Monogenic disorders causing raised cholesterol

For famililal hypercholesterolaemia see Boxes 1–3, familial dysbetalipoproteinaemia – Box 4, and for severe hypertriglicerydaemia – Box 5.

Treatment strategies

Dietary treatment

All obese hyperlipidaemic patients benefit from weight loss, which must involve restriction of excess energy intake [47, 48]. Generally fat contributes most to calorific excess, but food and drink rich in carbohydrate, especially refined carbohydrate, can be a major source of excess energy intake in overweight children who undertake very limited physical activity [49]. In lean patients with hyperlipidaemia, dietary saturated fat and cholesterol should particularly be avoided, because they tend to raise LDL-C. However, a meta-analysis revealed that even under metabolic ward conditions the reduction in LDL that can be expected from an isocaloric decrease in dietary saturated fat and cholesterol is small [50]. Whilst this consideration has prompted some to denigrate the value of diet [51], a number of dietary trials, particularly when monounsaturates are substituted, have shown substantially decreased CVD incidence [52]. In patients with severe hypertriglyceridaemia, all fat should be restricted to limit chylomicron formation, which contributes substantially to the hyperlipidaemia [2, 38]. Advice to curb excessive alcohol intake should also be given [2, 22, 38]. Long chain omega-3 fatty acids have no effect on LDL-C levels, but in pharmacological doses purified preparations lower triglycerides even in patients receiving statins [53].

Drug treatment

The decision to go beyond dietary advice and introduce lipid-lowering medication is based on an assessment of risk so that treatment is deployed in those who will benefit the most [26, 54]. Because the evidence from RCT’s of the benefit of statins [20, 21, 55, 56] is indisputable, one may think that the indications for statins should be relatively simple to execute. Deficiencies, however, persist in our knowledge of how to achieve the greatest population impact with statins, mostly around how to estimate CVD risk, issues of cost-effectiveness and misinterpretation of the clinical trial evidence. Resort is often made by the composers of guidelines to the use of ‘clinical judgement’. But how is the clinician to employ such judgement without an accurate knowledge of the relevant areas of agreement and controversy? Numerous national and international guidelines for the management of dyslipidaemia are listed on the International Atherosclerosis Society Website [www.athero.org/guidel2.asp]. We shall focus on those from the USA [25, 57], Europe [54] and Britain [7, 26, 35, 58], because most of other guidelines are derived from these.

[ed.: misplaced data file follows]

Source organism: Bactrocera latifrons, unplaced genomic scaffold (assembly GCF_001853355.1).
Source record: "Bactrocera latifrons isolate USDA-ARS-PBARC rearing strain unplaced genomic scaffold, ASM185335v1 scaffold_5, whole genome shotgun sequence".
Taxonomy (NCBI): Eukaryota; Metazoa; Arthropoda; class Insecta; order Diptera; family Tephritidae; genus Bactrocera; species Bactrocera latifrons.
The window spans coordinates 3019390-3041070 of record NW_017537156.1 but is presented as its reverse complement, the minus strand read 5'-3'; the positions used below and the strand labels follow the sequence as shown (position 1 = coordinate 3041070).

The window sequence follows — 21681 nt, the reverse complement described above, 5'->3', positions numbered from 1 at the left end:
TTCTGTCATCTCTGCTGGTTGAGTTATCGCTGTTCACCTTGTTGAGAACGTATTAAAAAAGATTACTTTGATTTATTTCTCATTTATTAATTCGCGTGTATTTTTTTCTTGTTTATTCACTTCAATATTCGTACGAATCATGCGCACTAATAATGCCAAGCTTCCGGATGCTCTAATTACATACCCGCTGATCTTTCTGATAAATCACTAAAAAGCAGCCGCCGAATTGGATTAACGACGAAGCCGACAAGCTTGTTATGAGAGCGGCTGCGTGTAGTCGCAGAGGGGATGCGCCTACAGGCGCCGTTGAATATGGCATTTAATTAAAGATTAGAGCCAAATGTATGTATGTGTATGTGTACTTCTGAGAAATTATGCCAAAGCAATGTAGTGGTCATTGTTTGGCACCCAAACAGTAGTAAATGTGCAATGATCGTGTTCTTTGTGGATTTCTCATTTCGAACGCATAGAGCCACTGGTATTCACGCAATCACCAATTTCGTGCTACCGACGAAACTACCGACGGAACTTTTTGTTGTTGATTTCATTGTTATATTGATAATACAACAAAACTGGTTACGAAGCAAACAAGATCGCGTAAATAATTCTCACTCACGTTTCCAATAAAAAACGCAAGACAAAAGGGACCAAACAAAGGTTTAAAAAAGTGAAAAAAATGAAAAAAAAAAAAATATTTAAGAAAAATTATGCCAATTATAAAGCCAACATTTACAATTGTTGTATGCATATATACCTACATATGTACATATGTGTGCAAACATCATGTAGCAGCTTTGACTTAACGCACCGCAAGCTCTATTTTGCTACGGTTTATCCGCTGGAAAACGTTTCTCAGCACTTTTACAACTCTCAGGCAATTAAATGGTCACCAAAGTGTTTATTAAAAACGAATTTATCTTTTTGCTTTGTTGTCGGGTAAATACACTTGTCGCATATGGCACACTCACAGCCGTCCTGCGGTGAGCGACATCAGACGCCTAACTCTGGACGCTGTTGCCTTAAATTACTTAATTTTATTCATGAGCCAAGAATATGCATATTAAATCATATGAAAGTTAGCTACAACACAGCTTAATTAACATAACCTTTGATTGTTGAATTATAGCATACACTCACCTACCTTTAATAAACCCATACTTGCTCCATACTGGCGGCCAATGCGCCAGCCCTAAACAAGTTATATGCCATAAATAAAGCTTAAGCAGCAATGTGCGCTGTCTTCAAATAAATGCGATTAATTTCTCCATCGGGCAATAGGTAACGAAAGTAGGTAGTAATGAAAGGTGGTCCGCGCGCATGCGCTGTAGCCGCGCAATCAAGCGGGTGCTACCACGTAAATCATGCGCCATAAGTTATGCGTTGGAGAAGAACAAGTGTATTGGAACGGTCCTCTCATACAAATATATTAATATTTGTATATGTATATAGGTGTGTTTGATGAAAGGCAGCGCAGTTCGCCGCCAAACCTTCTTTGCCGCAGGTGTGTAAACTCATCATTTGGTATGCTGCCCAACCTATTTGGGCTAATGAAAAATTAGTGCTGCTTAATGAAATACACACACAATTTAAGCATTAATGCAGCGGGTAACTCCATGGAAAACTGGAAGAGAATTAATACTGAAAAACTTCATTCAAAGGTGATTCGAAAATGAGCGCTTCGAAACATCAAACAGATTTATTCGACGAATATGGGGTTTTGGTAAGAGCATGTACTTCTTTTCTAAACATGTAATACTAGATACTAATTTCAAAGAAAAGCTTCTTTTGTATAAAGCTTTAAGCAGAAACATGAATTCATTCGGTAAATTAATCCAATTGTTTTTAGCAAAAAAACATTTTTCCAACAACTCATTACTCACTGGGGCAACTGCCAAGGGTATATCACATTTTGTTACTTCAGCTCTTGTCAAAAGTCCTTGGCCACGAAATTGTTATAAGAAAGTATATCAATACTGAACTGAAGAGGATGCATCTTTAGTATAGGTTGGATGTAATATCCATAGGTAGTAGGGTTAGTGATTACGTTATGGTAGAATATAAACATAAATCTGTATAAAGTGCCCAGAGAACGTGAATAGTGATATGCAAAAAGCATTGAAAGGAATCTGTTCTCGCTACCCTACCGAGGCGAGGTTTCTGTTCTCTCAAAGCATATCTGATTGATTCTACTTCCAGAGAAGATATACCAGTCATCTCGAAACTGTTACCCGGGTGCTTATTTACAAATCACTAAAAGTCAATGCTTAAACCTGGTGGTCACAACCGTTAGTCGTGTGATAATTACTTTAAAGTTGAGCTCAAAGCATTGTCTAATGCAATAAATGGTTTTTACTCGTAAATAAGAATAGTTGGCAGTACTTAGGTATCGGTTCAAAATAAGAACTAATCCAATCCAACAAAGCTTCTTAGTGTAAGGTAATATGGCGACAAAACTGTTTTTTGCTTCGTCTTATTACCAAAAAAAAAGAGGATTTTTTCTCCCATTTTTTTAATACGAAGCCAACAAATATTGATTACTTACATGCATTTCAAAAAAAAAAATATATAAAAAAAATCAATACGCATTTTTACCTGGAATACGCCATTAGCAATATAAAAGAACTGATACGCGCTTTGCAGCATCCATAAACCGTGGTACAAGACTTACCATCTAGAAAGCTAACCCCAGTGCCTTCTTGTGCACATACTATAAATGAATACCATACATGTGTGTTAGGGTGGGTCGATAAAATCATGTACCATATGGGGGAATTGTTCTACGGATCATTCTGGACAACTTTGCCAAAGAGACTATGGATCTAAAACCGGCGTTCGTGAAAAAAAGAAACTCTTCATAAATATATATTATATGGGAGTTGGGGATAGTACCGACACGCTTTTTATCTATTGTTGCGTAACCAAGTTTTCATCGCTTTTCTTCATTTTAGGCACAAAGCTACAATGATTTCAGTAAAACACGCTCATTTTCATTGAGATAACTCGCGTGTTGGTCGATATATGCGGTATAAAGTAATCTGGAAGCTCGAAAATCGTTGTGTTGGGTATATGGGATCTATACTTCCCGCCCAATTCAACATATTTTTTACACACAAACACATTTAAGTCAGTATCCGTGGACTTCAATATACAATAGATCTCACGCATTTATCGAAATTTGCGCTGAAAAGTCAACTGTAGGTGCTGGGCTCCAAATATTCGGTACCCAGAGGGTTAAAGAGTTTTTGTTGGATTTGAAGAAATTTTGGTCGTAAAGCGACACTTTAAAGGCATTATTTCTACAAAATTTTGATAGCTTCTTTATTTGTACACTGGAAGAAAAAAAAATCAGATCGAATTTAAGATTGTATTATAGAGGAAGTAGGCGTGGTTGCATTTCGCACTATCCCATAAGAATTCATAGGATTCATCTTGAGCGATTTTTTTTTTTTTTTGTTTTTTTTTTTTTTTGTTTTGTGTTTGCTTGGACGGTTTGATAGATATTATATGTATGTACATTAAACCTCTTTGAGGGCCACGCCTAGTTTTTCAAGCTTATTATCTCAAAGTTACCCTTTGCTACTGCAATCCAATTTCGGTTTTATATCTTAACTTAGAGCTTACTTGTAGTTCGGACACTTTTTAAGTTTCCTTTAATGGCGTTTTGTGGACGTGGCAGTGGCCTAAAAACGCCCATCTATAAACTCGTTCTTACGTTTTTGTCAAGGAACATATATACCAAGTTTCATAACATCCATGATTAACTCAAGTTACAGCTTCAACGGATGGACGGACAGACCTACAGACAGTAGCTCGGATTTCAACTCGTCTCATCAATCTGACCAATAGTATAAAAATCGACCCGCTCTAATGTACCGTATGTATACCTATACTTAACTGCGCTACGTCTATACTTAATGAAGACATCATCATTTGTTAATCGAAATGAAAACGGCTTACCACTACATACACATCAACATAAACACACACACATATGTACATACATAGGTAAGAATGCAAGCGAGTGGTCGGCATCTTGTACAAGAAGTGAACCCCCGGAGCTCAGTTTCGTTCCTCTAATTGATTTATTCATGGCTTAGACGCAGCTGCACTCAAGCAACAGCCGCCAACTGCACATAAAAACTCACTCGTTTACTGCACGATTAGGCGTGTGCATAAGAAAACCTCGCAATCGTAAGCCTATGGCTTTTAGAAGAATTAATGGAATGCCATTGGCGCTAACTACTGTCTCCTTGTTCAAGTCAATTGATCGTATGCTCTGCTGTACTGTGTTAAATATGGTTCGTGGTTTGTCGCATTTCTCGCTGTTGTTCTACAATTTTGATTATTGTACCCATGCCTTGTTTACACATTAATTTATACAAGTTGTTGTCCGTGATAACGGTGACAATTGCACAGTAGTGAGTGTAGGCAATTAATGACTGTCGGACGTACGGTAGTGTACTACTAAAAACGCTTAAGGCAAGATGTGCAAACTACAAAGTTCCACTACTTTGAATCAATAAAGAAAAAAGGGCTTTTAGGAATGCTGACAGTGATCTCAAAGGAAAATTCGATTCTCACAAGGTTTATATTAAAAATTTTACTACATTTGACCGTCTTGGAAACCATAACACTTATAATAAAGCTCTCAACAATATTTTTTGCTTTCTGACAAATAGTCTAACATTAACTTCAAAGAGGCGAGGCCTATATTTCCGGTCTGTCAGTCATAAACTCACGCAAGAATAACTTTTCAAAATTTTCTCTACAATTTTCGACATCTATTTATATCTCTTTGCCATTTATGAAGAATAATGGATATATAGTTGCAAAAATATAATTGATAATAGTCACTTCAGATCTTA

People whose clinical diagnosis provides an indication for lipid-lowering medication

There is general agreement in national and international recommendations that people are at high enough CVD risk for statin treatment if they have:
(i) Known atherosclerotic CVD (CHD, stroke, TIA and peripheral arterial disease) [25, 26, 34, 57, 58].
(ii) Type 1 diabetes for longer than 10 years, age ≥ 40 years, presence of microalbuminuria, or established nephropathy or other major cardiovascular risk factors [26, 35, 57, 58].
(iii) Monogenic hyperlipidaemias (which include familial hypercholesterolaemia) and very high cholesterol (defined by NICE [26] and the European recommendations [54] as ≥ 8 mmol/l (309 mg/dl). Although this is unsatisfactory because many women have a high total cholesterol because of high HDL [59]. It is better to define this indication in terms of LDL cholesterol or the total serum cholesterol: HDL ratio. In the USA, an LDL cholesterol > 4.9 mmol/l (> 190 mg/dl) is regarded as a statin indication with an option to treat at > 4.1 mmol/l (> 160 mg/dl) [57]. These values would be too low to adopt in the UK, where the average LDL cholesterol in middle-aged men and women is around 3.7mmol/l [16].